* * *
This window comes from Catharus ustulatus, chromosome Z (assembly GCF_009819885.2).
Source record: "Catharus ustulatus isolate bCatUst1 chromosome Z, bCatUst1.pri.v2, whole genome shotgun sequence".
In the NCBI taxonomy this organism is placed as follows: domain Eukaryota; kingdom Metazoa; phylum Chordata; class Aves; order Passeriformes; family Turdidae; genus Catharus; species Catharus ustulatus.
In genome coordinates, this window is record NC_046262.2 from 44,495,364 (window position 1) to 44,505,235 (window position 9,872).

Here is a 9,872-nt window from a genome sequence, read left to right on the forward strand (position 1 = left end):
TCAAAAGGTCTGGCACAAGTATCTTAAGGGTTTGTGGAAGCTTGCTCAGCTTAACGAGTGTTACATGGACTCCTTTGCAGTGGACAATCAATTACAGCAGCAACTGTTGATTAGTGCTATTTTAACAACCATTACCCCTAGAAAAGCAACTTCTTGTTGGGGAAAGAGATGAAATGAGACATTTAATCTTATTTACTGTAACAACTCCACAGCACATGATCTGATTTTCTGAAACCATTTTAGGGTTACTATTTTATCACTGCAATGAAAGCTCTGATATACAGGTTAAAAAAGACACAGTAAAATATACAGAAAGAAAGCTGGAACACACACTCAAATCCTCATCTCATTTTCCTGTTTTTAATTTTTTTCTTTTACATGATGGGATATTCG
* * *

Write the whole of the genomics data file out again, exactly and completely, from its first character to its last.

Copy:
This window comes from Catharus ustulatus, chromosome Z (assembly GCF_009819885.2).
Source record: "Catharus ustulatus isolate bCatUst1 chromosome Z, bCatUst1.pri.v2, whole genome shotgun sequence".
In the NCBI taxonomy this organism is placed as follows: domain Eukaryota; kingdom Metazoa; phylum Chordata; class Aves; order Passeriformes; family Turdidae; genus Catharus; species Catharus ustulatus.
In genome coordinates, this window is record NC_046262.2 from 44,495,364 (window position 1) to 44,505,235 (window position 9,872).

Here is a 9,872-nt window from a genome sequence, read left to right on the forward strand (position 1 = left end):
TCAAAAGGTCTGGCACAAGTATCTTAAGGGTTTGTGGAAGCTTGCTCAGCTTAACGAGTGTTACATGGACTCCTTTGCAGTGGACAATCAATTACAGCAGCAACTGTTGATTAGTGCTATTTTAACAACCATTACCCCTAGAAAAGCAACTTCTTGTTGGGGAAAGAGATGAAATGAGACATTTAATCTTATTTACTGTAACAACTCCACAGCACATGATCTGATTTTCTGAAACCATTTTAGGGTTACTATTTTATCACTGCAATGAAAGCTCTGATATACAGGTTAAAAAAGACACAGTAAAATATACAGAAAGAAAGCTGGAACACACACTCAAATCCTCATCTCATTTTCCTGTTTTTAATTTTTTTCTTTTACATGATGGGATATTCG